Navy man among terror suspects held

  • Nation
  • Saturday, 14 Jun 2014

Anti-terror swoop Counter-terrorism officers preparing to storm the house in Sandakan where the suspects were hiding yesterday.

PETALING JAYA: A Royal Malaysian Navy officer is among three men arrested in Sabah for being part of a militant group planning to undertake suicide bombings and attack missions in Syria and Iraq.

They are linked to rebel groups called the Islamic State of Iraq and Sham (ISIS) in the Middle East and the notorious Al-Qaeda-linked Abu Sayyaf in southern Philippines.

With the latest arrests by the Counter-Terrorism Unit, 15 members of the group have been detained since April 28 in various parts of the country.

Deputy Inspector-General of Police Tan Sri Mohd Bakri Zinin said the three men aged 29, 30 and 31 were detained in a special operation at a house in Sandakan in the east coast of Sabah yesterday.

“We believe one of the suspects, aged 30, is a senior leader in the local militant group.

“Investigations reveal that the suspect had undergone training at a camp belonging to the Abu Sayyaf in southern Philippines,” he said.

Game over: Bukit Aman Special Branch Counter Terrorism Division personnel apprehending the 30-year-old main suspect, believed to be a senior leader of the militant group in Sandakan, Sabah.
Game over: Bukit Aman Special Branch Counter Terrorism Division personnel apprehending the 30-year-old main suspect, believed to be a senior leader of the militant group in Sandakan, Sabah.

Mohd Bakri said the suspect sneaked back into Sabah on June 11 and hid in a house in Sandakan.

“The Navy officer, who was based in Sandakan, is believed to have harboured the suspect along with another man.

“All three are being detained under the Security Offences (Special Measures) Act (Sosma),” he said.

According to sources, the militants were trained in southern Philippines, had slipped into Sabah and were planning to fly to Syria and Iraq, where the ISIS militant group is carrying out attacks to topple the existing regime.

The sources said the militant group’s game plan was to go to Syria and launch attacks before heading to Iraq for their “end game”.

An officer standing guard over one of the suspects after the raid.
An officer standing guard over one of the suspects after the raid.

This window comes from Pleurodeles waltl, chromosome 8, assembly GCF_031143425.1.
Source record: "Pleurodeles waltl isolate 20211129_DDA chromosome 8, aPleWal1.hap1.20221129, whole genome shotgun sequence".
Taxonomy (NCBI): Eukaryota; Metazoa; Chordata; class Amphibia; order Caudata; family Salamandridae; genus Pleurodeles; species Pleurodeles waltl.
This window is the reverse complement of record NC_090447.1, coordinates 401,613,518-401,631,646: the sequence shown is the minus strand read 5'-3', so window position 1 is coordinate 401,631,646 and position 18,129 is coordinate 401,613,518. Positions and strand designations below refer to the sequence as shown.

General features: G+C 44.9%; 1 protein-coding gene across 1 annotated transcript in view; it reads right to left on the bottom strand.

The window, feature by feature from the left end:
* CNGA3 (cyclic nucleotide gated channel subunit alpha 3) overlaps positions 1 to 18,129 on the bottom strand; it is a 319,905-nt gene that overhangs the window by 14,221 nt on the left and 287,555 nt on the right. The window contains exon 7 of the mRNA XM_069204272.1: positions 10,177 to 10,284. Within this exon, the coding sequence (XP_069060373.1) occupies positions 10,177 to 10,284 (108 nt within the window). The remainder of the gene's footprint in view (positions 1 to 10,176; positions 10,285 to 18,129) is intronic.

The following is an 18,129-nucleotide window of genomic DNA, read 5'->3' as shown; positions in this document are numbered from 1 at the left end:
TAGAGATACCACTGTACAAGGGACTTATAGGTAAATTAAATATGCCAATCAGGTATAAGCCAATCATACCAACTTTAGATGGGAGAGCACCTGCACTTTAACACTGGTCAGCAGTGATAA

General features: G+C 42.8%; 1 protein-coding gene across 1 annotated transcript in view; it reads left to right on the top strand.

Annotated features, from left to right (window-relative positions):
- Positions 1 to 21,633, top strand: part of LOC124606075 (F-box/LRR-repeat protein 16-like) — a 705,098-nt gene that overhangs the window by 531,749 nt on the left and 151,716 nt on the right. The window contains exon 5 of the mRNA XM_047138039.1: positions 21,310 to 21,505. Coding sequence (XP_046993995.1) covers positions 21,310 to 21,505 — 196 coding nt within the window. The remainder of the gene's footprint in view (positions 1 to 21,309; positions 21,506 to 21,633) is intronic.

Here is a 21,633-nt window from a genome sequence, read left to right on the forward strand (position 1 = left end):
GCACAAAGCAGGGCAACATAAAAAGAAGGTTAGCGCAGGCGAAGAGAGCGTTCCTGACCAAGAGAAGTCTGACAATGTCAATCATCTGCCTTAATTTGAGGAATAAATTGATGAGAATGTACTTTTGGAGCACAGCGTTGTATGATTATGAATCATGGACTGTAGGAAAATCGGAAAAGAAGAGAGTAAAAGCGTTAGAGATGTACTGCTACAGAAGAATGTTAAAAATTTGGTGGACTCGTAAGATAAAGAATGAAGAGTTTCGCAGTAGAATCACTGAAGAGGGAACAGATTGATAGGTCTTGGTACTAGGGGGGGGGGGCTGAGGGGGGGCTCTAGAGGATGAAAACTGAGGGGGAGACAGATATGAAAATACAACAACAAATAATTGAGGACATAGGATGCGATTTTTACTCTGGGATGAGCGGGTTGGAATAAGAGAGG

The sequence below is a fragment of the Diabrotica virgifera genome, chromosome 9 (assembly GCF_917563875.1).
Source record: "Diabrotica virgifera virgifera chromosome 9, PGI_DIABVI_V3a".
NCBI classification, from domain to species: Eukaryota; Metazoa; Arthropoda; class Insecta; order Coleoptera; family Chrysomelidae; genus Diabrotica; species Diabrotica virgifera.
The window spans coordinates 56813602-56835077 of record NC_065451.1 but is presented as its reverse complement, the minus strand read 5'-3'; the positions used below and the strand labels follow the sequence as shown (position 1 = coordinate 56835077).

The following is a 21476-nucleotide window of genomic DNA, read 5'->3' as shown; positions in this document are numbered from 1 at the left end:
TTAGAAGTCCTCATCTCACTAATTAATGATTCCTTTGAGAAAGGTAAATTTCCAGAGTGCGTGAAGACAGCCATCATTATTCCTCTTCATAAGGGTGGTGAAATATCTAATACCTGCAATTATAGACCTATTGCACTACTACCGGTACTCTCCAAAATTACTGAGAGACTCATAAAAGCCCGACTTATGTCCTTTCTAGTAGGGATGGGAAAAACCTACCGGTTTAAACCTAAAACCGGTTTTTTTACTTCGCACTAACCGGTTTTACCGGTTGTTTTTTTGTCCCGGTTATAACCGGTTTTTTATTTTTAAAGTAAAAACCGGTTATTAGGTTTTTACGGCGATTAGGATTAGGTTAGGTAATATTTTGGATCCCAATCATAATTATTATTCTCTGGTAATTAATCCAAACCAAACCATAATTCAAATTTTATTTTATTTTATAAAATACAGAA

“After the attacks, they were planning to launch suicide bombings in Iraq,” the sources said.

They said the 31-year-old Navy officer had helped smuggle in the senior leader from southern Philippines into Sabah on June 11 and also harboured him at a safe house in Sandakan.

“It is alarming that a Navy officer, who knew the suspect was wanted by the police, willingly aided the militant,” said a source.

The source said the 29-year-old suspect, who is the brother of the senior leader, ran a logistics transport company in Sabah.

“Both brothers are pretty much into the same ideology,” he added.

The sources said they believed that other members of the militant group were still being trained in Abu Sayyaf strongholds in Jolo and Basilan.

They said that although 15 militants had been arrested so far, no weapon had been discovered.

The sources said the Counter Terrorism Division was keeping a close watch along the borders of Sabah and other entry points in the country to ensure remnants of the militant group do not make use of Malaysia as a springboard for attacks in the Middle East.

Meanwhile, Navy chief Admiral Tan Sri Abdul Aziz Jaafar said the arrested naval man held the rank of leading hand, the equivalent of a corporal in the army.

“We don’t condone such activity. This is a police case and we will let them investigate. We will take action after the investigation is completed,” he said.

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Courts & Crime , militants , abu sayyaf , ISIS


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